RE: Palm 2.0? Research In Motion Tumbles After Another Lousy Quarter
Gekko @ 6/27/2011 4:36:07 AM # Q

RIM Developers Defecting to IPhone, Android
By Devin Banerjee and Hugo Miller - Jun 27, 2011 12:01 AM ET


RE: Palm 2.0? Research In Motion Tumbles After Another Lousy Quarter
hkklife @ 6/27/2011 8:51:10 AM # Q
These are all good ideas to save RIM but they should have been implemented 6+ months ago. It may be too little, too late. Ans like Gekko asked, why would M$ need them (which does NOT rule out an acquisition at all. M$ lives to overpay for unnecessary, impulse purchases).

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RE: Palm 2.0? Research In Motion Tumbles After Another Lousy Quarter
Gekko @ 6/27/2011 10:30:38 AM # Q
hkk - my response to Bajarin's 4 "fixes" for RIM -

1. Go back and shore up its core business and innovate specifically around even more secure settings for enterprise, government and SMB.

this is too little too late. Microsoft EAS security or equivalent is now good enough for most companies. no need anymore for a BB server for security or device management.

2. Exit the consumer business.

this would be suicide. huge loss of revenue, reversal of what little momentum they and economies of scale and a further stagnation and atrophy of their ecosystem. employees are pushing for iPhones, iPads, and Androids in the enterprise because they want them and they have consumer features. people don't want to fumble with two devices. enterprise is finally figuring out that it makes sense to let employees buy/pay for/bring/manage/support/plug in with their own device.

3. Change leadership at the top.

this i can't argue with.


4. Consider Being Acquired.

they'd be LUCKY to get acquired at anything near current valuations of $15B.

RE: Palm 2.0? Research In Motion Tumbles After Another Lousy Quarter
hkklife @ 6/27/2011 11:19:25 AM # Q
Yes, we must all give many props and thanks to Jobs & Apple for letting the iPhone break the strangehold that most corporate and even small biz IT departments had on mobile devices.

5-6 years ago it was a big deal to be issued a BB by your employer. 2-3 years ago it was sort of a mild bummer to be issued a BB. Nowadays everyone is wanting to ditch their archaic BBs as fast as possible, and ideally you can bring your own WP7/Android (sometimes)/iOS device and usually be taken care of. Middle-aged Execs LOVE their iPads!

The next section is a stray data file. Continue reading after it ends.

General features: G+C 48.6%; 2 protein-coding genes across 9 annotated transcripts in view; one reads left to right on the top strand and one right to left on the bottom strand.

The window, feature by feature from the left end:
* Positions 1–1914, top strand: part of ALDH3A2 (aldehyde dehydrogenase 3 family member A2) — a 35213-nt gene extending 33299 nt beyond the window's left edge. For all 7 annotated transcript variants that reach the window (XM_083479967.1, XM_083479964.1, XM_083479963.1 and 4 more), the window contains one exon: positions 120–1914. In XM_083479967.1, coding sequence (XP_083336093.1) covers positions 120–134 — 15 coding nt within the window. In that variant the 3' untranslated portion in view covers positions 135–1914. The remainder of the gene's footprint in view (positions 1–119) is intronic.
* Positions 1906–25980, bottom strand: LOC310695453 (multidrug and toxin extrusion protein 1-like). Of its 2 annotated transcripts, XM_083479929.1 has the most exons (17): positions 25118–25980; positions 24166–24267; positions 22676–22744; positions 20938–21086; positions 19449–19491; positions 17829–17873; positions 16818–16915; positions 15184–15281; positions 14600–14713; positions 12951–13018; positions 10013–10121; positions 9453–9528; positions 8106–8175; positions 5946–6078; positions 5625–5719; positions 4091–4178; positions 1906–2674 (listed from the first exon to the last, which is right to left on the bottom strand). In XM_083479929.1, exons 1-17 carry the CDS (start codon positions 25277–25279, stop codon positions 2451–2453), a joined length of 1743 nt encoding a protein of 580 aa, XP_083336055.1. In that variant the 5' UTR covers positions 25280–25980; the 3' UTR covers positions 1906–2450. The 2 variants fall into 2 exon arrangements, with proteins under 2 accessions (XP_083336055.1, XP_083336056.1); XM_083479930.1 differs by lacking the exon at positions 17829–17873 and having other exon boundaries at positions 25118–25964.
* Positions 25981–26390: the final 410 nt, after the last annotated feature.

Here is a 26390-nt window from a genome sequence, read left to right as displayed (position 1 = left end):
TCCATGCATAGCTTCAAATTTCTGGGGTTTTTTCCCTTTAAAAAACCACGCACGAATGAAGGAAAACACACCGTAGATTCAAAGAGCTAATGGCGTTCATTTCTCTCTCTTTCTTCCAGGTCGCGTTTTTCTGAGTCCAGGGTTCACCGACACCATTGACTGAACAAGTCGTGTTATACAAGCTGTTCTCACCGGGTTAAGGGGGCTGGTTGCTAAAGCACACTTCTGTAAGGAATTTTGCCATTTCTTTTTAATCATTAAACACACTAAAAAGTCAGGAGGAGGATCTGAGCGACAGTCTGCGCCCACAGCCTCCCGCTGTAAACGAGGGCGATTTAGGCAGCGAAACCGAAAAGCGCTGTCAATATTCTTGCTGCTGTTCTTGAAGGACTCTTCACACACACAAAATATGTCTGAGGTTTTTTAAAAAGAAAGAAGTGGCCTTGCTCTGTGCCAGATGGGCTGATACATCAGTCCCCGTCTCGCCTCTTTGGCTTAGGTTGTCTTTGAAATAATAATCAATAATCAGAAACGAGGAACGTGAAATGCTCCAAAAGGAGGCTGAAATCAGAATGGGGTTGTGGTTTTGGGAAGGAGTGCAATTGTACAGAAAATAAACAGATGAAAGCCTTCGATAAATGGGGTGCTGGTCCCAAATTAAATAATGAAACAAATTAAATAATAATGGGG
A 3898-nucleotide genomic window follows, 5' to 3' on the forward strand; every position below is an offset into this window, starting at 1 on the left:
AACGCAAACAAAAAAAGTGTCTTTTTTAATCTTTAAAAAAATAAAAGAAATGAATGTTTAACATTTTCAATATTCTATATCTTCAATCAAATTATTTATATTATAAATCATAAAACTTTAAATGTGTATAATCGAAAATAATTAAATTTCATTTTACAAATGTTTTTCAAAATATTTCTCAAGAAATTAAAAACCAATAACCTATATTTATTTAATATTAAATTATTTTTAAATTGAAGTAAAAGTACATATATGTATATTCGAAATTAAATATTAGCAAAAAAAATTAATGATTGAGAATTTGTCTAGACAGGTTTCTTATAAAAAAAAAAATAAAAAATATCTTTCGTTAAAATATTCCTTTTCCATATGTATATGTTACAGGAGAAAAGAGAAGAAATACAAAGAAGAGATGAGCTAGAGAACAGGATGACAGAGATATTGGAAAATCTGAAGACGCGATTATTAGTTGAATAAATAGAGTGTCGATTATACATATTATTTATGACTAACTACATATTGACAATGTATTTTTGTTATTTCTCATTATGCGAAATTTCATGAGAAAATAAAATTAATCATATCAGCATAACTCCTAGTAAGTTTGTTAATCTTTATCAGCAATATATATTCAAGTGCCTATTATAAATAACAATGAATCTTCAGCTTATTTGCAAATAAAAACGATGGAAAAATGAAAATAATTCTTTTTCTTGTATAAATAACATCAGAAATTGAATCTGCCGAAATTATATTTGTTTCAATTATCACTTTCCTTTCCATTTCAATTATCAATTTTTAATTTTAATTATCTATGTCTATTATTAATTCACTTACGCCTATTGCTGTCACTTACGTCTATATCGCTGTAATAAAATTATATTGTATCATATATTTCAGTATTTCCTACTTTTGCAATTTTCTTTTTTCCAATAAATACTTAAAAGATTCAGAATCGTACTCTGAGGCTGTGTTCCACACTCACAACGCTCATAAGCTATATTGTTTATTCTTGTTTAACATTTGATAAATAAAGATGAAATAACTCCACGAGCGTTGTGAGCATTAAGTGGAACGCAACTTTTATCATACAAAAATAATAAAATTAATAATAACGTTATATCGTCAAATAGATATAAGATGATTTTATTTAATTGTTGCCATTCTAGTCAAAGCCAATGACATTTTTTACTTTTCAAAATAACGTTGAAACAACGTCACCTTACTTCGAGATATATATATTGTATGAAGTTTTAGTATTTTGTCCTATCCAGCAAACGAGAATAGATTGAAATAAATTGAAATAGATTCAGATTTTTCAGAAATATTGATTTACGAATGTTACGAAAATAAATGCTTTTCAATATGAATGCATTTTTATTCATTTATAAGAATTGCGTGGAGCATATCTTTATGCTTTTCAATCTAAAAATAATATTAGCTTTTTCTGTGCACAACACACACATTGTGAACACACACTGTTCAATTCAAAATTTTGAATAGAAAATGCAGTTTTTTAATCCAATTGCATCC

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RE: Palm 2.0? Research In Motion Tumbles After Another Lousy Quarter
Gekko @ 7/14/2011 12:21:38 AM # Q

Let's rewind a few years. Picture yourself sitting in an executive briefing at Research In Motion. You'd hear Mike Lazaridis unequivocally state time and time again that BlackBerry smartphones would never have MP3 players or cameras in them because it just does not make sense when the company's primary customers were the government and enterprise. "BlackBerry smartphones will never have cameras because the No. 1 customer of ours is the U.S. government," Mike Lazaridis would say in meetings. "There will never be a BlackBerry with an MP3 player or camera."

The fact is, that RIM didn't only miss the boat in terms of product features and device trends as we now know, but the underpinnings of the company's consumer failure began all the way back in 2005 with bold statements like these, combined with a lack of research and development in numerous key areas.

Mike Lazaridis would say that the most ridiculous idea was to name a phone with a marketing-derived name, like the Motorola RAZR. "BlackBerry will never do that, it will always be a model number," he said to executives. "A BlackBerry with a name is ridiculous."

"Here we are, as young, brazen people, and we're just like, ‘Mike, you're missing out. There's a trend here; it's a social and collaborative scene in certain media circles'," one former executive said, describing the general feeling among other executives at the company. "Now look at what's happened 4 or 5 years later — an MP3 player, camera, name, all done reluctantly."


RE: Palm 2.0? Research In Motion Tumbles After Another Lousy Quarter
Gekko @ 7/14/2011 12:37:37 AM # Q

"When I would work with our major carriers, I would have to go to Mike's product development team, and ask what are we going to bring to [redacted]," and it was never a cutting edge product, one former executive told me. There wasn't ever a three-year roadmap. Mike was always focused on small, granular features like how to make the speakerphone in a BlackBerry the best speakerphone on the market. Mike would say that people were going to buy a BlackBerry because of the speakerphone… "because they wouldn't need a Polycom anymore."